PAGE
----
When teens are just starting the college admissions process and beginning to look at the ACT and SAT – the standardized testing part of the equation – there are a lot of unknowns and variables. Here to help answer some of the questions is Sara Harberson, who is also known as America’s College Counselor.
Sara is the founder of AdmissionsRevolution.com and SaraHarberson.com. She has been on both sides of the admissions process, first a dean of admissions at selective university and now as both Director of College Counseling at an elite high school and a private counselor to teens around the country.
She recently answered some questions from Between Us Parents about standardized tests like the SAT and ACT and how students should approach preparing for them.
Between Us Parents (BUP): I know it varies by school, but overall, how important would you say that standardized test performance is when a student is applying to college?
Sara Harberson (SH): Admissions officers like to downplay standardized tests—suggesting that they are just one piece of the puzzle.
If test scores are required, they matter a whole lot more than the admissions officers like to admit.
For highly selective colleges, high test scores won’t get a student admitted; they just keep a student “competitive” in the applicant pool. If the student’s test scores fall below range their chances of admission are highly unlikely unless they fall into a category which the college values (VIP applicant, blue chip athlete, student coming from an under-represented state or background, legacy applicant, etc.). However, high test scores can increase the likelihood of admission and scholarships at very selective and selective colleges where raising their average test scores is a priority.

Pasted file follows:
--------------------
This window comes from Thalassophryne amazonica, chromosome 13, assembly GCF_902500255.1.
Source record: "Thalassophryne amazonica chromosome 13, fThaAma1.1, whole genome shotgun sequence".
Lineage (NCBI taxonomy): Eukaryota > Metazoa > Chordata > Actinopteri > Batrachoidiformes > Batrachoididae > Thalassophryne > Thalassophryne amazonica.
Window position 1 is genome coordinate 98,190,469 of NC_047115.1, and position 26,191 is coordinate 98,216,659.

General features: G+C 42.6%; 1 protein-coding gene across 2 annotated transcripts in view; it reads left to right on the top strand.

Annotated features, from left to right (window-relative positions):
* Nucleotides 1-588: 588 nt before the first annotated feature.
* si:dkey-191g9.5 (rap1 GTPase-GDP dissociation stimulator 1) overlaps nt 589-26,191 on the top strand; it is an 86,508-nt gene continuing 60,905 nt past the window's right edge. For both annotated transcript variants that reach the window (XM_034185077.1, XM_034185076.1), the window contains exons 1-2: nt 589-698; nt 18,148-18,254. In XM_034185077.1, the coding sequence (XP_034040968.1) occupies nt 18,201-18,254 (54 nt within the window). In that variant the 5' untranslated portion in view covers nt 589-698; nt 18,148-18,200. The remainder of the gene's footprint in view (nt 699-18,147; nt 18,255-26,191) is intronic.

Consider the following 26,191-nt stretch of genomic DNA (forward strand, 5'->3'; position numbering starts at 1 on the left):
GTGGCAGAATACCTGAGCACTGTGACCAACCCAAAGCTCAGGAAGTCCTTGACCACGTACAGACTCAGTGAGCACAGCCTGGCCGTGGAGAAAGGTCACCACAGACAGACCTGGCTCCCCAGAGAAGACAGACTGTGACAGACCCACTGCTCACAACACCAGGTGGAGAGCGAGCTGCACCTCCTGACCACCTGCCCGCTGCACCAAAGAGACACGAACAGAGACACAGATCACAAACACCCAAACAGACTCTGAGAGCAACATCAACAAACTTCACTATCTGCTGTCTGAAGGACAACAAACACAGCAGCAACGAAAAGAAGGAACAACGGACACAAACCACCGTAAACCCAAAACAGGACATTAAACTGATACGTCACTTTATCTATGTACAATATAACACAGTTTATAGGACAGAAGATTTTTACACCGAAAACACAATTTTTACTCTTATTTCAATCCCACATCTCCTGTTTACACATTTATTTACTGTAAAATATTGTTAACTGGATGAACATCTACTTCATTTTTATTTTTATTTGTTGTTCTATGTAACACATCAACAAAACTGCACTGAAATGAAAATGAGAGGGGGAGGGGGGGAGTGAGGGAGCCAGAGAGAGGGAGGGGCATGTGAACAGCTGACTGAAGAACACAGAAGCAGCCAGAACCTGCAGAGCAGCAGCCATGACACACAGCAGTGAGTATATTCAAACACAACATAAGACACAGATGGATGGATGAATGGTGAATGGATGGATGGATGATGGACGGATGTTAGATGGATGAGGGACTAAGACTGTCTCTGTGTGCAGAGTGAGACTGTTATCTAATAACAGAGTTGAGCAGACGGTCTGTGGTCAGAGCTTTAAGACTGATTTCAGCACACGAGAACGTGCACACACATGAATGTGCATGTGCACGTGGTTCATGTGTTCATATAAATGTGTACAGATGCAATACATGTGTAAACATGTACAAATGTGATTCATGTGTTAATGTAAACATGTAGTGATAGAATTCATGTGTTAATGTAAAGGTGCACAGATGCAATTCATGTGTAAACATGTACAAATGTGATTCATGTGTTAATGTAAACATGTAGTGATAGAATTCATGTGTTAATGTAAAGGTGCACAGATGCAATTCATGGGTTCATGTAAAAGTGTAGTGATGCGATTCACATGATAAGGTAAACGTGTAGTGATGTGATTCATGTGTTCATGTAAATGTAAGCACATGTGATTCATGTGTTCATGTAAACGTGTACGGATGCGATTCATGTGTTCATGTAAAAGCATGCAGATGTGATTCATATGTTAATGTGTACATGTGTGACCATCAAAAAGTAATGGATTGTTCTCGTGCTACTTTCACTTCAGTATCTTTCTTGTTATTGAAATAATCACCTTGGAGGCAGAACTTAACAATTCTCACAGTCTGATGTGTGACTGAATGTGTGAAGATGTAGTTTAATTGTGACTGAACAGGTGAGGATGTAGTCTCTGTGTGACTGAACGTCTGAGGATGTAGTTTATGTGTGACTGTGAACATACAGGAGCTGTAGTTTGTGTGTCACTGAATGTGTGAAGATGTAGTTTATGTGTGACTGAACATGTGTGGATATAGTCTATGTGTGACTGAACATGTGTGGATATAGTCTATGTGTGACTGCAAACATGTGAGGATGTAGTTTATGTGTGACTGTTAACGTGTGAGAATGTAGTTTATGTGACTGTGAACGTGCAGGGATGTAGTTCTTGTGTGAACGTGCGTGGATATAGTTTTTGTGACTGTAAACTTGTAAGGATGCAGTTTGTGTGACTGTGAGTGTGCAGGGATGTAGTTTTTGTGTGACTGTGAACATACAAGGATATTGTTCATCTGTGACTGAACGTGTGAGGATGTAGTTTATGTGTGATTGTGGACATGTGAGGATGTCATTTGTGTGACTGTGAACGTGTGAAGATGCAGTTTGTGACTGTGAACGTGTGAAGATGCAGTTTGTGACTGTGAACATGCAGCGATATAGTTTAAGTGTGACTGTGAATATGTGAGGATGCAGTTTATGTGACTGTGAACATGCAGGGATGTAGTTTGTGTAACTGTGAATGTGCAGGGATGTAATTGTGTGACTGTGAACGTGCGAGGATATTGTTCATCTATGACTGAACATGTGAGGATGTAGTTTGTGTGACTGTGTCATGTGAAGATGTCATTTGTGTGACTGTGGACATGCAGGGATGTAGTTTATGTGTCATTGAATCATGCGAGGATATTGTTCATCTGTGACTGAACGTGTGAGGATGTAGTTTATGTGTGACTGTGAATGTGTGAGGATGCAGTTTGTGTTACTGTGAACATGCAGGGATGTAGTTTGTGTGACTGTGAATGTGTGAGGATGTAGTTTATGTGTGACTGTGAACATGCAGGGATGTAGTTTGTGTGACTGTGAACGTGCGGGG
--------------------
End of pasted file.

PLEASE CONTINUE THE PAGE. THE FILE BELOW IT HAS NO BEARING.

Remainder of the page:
For those students who have strong transcripts but lower test scores, they can look into test optional colleges which do not require test scores for admission. I have worked at an Ivy League university where high test scores abound and at a test optional college. How strict or flexible a college is with their testing policy (i.e. superscoring) reflects the type of environment that the student will encounter there as a student.
BUP: When you were an admissions officer, did you give much thought to how students were prepping for standardized tests? Do colleges and universities presume that kids are preparing for them and likely getting outside help?
SH: When I was an admissions officer, there was an assumption that almost every kid was doing some form of test preparation. But there are a lot of options out there: group classes run by a local individual or organization, group classes at an established test prep company, independent studying, online resources (free and for a fee), and one-on-one tutoring.
It is very accepted among admissions officers for a student to get outside help when studying for standardized tests. We’ve all been there, and the fact is that the student ultimately has to take the test themselves.
BUP: The free online test prep resources like Khan Academy are great. How much of a game-changer do you think that resource is?
SH: I view Khan Academy as a starting point. It breaks down the barriers and stigmas that can hold back students coming from lower socioeconomic backgrounds or even students who have testing anxiety.
Most students begin to get more comfortable with the tests and content through a free online source, but they can’t rely on just this resource most of the time.
They still need to take practice tests leading up to the test day to monitor their scores, pacing, and to get real testing experience.